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Paradoxes of breast cancer incidence and mortality in two corners of Europe



Breast cancer incidence is rising globally, while mortality rates show a geographical heterogenous pattern. Early detection and treatment have been proven to have a profound impact on breast cancer prognosis. The aim of his study was to compare breast cancer incidence, mortality, and survival rates in two contrasting corners of Europe, Sweden and Crete, to better understand cancer determinants with focus on disease burden and sociocultural factors.


Breast cancer data from Sweden and Crete was derived from registries. Incidence and mortality were expressed as Age-Standardized Incidence Rates (ASIR), Age-Standardized Mortality Rates (ASMR).


Breast cancer incidence has for decades risen in Sweden and on Crete. In 2019, ASIR was 217.5 in Sweden and 58.9 on Crete, (p < 0.001). Mortality rates showed opposite trends. ASMR in Sweden was reduced from 25.5 to 16.8 (2005-2019) while on Crete, ASMR increased from 22.1 to 25.3. A successive rise in survival rate in Sweden with a 5-year survival rate of 92% since 2015, but a converse development on Crete with 85% 5-year survival rate the same year.


The incidence of breast cancer is slowly rising in both studied regions, but mortality increases on Crete in contrast to Sweden with sinking mortality rates. The interpretation of these findings is that differences in health care systems and health policies including differences in early detection like screening programs and early treatment, as well as sociocultural factors in the two countries might play an important role on the differences found in breast cancer burden.

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The frequency of breast cancer rises in almost every region globally and in all age groups [1]. Recent data shows for the first time that breast cancer is the most frequently diagnosed cancer in women worldwide [2]. The total number of deaths from breast cancer constituted 15% of all cancer-related deaths globally in 2018 [3]. For females, breast cancer is the deadliest form of cancer disease, and the global burden of breast cancer increases in both premenopausal and postmenopausal age groups [3, 4]. In Sweden, breast cancer currently accounts for 30% of all cancer cases of women [5] and the corresponding data for Greece is 27.5% [6]. The implication of breast cancer disease also includes aspects of psychosocial health and quality of life [7].

Radiation is the most established risk factor for breast cancer, generating DNA-damage in breast tissue [8]. However, around 5-10% of all breast cancer cases are linked to heredity [9]. General underlying mechanisms of breast cancer have been coupled to the estrogen pathway, i.e., long-term exposure of female sex-hormones due to factors such as early menarche and late menopause, nullipara, high age at first child etc. [10], but also the increase in life expectancy per se [2]. Suggested potential non-estrogenic risk factors with various degree of scientific evidence are alcohol consumption, physical inactivity [11], and psychosocial factors such as social stress [12, 13]. Also, in a salutogenic perspective, dietary factors such as the Mediterranean diet has been extensively studied, although with shifting results [14]. Earlier comparative studies between Sweden and Greece from our group have shown differences in morbidity, both from cancer and cardiovascular disease [15]. There are differences in the health care systems and structures but also in health care utilization, drug prescription, perceived health, health literacy and risk perceptions between the populations of these two regions in Europe [16, 17].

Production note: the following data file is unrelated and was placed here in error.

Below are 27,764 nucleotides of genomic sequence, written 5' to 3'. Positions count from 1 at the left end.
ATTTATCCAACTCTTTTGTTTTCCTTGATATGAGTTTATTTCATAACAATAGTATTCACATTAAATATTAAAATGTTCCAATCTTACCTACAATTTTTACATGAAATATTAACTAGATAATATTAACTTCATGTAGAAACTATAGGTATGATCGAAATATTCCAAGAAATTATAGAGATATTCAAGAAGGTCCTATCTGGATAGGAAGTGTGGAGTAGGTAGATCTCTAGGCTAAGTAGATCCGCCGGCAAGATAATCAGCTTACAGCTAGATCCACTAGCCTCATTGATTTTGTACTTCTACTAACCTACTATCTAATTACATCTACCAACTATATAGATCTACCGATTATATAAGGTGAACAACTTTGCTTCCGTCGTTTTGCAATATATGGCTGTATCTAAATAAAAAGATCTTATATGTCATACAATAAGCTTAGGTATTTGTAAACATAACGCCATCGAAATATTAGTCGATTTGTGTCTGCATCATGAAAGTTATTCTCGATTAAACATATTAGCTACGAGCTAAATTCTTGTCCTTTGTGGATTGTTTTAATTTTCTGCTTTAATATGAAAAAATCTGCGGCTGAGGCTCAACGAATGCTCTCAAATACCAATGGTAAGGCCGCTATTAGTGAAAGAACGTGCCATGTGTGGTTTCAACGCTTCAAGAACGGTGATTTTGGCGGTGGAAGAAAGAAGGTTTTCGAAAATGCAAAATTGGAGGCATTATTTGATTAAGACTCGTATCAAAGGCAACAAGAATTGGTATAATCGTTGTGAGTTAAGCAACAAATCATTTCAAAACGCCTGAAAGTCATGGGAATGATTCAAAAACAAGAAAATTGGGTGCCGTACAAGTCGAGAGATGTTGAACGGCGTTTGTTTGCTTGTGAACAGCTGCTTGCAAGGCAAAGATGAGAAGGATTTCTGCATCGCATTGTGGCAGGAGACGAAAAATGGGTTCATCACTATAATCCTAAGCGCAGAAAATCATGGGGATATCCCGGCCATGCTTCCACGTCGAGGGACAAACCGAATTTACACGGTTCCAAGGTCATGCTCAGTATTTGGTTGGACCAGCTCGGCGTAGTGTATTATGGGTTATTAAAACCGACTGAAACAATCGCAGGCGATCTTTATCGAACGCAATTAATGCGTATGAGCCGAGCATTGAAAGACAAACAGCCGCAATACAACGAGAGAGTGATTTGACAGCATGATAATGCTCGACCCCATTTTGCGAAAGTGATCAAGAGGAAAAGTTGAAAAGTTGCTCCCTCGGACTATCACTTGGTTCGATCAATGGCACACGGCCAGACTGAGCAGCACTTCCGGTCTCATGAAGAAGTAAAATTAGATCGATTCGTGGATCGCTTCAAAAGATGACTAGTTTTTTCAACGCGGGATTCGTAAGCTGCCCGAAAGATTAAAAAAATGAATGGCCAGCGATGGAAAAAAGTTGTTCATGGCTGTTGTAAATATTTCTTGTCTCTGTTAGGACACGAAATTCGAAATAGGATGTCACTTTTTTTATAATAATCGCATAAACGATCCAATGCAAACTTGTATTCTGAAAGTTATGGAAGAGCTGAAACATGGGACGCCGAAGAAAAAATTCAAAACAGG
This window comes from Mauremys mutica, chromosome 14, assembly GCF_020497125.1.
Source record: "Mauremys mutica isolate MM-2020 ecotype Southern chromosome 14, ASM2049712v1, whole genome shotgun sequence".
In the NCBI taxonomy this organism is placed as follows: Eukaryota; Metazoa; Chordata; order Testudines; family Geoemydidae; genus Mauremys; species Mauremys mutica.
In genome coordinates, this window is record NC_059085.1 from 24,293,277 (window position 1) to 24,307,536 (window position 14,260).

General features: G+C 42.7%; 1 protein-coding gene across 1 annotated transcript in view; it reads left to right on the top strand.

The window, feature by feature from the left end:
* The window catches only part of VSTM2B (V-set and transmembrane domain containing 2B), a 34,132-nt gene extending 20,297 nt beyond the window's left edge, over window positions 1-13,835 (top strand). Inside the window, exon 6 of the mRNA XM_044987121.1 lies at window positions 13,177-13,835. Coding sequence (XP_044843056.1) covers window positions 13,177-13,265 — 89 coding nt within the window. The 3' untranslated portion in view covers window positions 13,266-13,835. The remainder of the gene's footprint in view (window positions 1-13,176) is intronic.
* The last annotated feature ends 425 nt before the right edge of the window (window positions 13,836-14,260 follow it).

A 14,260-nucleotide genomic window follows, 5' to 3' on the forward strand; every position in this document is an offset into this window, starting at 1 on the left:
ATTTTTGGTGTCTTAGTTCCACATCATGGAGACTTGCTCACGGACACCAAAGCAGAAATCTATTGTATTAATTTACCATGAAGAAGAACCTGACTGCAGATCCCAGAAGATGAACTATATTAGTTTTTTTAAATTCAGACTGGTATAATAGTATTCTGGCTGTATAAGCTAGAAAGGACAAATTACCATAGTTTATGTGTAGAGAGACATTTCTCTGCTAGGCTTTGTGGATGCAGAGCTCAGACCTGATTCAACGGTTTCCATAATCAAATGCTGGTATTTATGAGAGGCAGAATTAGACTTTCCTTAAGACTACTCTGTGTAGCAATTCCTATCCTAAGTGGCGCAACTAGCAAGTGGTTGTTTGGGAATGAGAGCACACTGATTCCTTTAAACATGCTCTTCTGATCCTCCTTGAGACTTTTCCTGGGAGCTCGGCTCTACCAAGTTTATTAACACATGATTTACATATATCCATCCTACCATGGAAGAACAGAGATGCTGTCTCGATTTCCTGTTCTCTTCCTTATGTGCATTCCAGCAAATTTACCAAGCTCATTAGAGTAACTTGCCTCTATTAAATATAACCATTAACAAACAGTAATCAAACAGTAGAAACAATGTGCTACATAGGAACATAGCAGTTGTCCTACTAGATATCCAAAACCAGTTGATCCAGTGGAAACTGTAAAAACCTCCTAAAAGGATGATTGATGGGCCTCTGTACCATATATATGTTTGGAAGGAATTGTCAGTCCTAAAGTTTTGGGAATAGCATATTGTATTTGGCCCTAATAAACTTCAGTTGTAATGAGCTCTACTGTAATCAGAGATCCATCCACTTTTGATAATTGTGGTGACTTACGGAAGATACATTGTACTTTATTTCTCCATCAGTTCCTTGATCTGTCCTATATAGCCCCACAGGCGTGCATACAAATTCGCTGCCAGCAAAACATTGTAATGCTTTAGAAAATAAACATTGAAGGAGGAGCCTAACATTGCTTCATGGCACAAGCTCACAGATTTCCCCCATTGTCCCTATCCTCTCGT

According to current knowledge, early detection with early, effective treatment are the fundamental factors improving breast cancer prognosis [2, 18]. In Sweden, a national screening program for early detection of breast cancer is used since the 1980’s, and since 2015, a national streamlined standardized course of investigation is implemented to reduce time-intervals during the diagnostical process [19]. In Greece, a national screening program is also available but not fully implemented in practice till today, since there is no systematic approach in monitoring, reminding or following-up individuals at risk. Breast cancer screening is considered opportunistic [20].

With an explorative, epidemiological, and comparative view, we will in this study scrutinize trends in breast cancer data on Crete and in Sweden over the years. Cancer statistics of this epidemiological kind has previously not been available for Crete, only hospitalization data [15]. The aim of this study was to analyze and compare breast cancer incidence, mortality, and survival rates in Sweden and on Crete, Greece. By contrasting two corners of Europe representing the Scandinavian countries and the Mediterranean, we anticipate that such comparative view could assist both planners for health care services and clinical researchers to better understand cancer determinants with focus on cancer burden and sociocultural factors in various European settings, a topic on the epicenter of the current health policy discussion.

Materials and methods

Study design and data material